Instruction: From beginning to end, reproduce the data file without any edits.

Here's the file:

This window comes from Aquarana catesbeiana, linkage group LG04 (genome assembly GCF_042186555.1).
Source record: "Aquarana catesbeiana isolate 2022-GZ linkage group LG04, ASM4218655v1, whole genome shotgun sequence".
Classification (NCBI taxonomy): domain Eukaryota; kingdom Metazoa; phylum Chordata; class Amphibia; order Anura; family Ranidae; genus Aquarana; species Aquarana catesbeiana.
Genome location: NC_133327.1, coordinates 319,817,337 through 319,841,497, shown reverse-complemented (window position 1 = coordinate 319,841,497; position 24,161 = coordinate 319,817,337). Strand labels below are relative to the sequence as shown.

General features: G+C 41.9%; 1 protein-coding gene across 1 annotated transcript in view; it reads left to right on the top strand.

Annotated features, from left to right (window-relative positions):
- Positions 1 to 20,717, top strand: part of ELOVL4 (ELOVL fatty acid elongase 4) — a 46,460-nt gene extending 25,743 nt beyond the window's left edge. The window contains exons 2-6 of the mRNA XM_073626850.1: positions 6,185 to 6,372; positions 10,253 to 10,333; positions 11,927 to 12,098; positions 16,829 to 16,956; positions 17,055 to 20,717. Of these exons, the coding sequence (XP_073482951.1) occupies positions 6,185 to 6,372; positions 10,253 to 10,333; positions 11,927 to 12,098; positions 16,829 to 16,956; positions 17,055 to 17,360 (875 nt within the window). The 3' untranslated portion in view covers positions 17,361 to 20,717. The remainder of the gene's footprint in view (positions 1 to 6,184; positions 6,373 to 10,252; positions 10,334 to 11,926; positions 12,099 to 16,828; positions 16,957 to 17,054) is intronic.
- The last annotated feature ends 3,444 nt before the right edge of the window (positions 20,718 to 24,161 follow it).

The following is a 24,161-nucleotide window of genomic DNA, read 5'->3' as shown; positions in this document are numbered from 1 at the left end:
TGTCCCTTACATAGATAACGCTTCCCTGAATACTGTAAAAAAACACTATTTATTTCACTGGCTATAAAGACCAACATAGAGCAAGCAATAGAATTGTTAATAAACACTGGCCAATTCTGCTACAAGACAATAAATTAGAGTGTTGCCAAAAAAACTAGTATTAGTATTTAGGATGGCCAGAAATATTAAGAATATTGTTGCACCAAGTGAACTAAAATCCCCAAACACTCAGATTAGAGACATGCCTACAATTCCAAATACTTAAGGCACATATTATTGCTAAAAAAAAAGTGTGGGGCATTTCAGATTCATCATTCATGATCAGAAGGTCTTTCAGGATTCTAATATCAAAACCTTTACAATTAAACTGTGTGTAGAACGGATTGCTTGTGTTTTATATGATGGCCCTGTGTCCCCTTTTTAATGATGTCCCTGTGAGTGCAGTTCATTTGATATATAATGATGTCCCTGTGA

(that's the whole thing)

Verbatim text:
This window comes from Aquarana catesbeiana, linkage group LG04 (genome assembly GCF_042186555.1).
Source record: "Aquarana catesbeiana isolate 2022-GZ linkage group LG04, ASM4218655v1, whole genome shotgun sequence".
Classification (NCBI taxonomy): domain Eukaryota; kingdom Metazoa; phylum Chordata; class Amphibia; order Anura; family Ranidae; genus Aquarana; species Aquarana catesbeiana.
Genome location: NC_133327.1, coordinates 319,817,337 through 319,841,497, shown reverse-complemented (window position 1 = coordinate 319,841,497; position 24,161 = coordinate 319,817,337). Strand labels below are relative to the sequence as shown.

General features: G+C 41.9%; 1 protein-coding gene across 1 annotated transcript in view; it reads left to right on the top strand.

Annotated features, from left to right (window-relative positions):
- Positions 1 to 20,717, top strand: part of ELOVL4 (ELOVL fatty acid elongase 4) — a 46,460-nt gene extending 25,743 nt beyond the window's left edge. The window contains exons 2-6 of the mRNA XM_073626850.1: positions 6,185 to 6,372; positions 10,253 to 10,333; positions 11,927 to 12,098; positions 16,829 to 16,956; positions 17,055 to 20,717. Of these exons, the coding sequence (XP_073482951.1) occupies positions 6,185 to 6,372; positions 10,253 to 10,333; positions 11,927 to 12,098; positions 16,829 to 16,956; positions 17,055 to 17,360 (875 nt within the window). The 3' untranslated portion in view covers positions 17,361 to 20,717. The remainder of the gene's footprint in view (positions 1 to 6,184; positions 6,373 to 10,252; positions 10,334 to 11,926; positions 12,099 to 16,828; positions 16,957 to 17,054) is intronic.
- The last annotated feature ends 3,444 nt before the right edge of the window (positions 20,718 to 24,161 follow it).

The following is a 24,161-nucleotide window of genomic DNA, read 5'->3' as shown; positions in this document are numbered from 1 at the left end:
TGTCCCTTACATAGATAACGCTTCCCTGAATACTGTAAAAAAACACTATTTATTTCACTGGCTATAAAGACCAACATAGAGCAAGCAATAGAATTGTTAATAAACACTGGCCAATTCTGCTACAAGACAATAAATTAGAGTGTTGCCAAAAAAACTAGTATTAGTATTTAGGATGGCCAGAAATATTAAGAATATTGTTGCACCAAGTGAACTAAAATCCCCAAACACTCAGATTAGAGACATGCCTACAATTCCAAATACTTAAGGCACATATTATTGCTAAAAAAAAAGTGTGGGGCATTTCAGATTCATCATTCATGATCAGAAGGTCTTTCAGGATTCTAATATCAAAACCTTTACAATTAAACTGTGTGTAGAACGGATTGCTTGTGTTTTATATGATGGCCCTGTGTCCCCTTTTTAATGATGTCCCTGTGAGTGCAGTTCATTTGATATATAATGATGTCCCTGTGA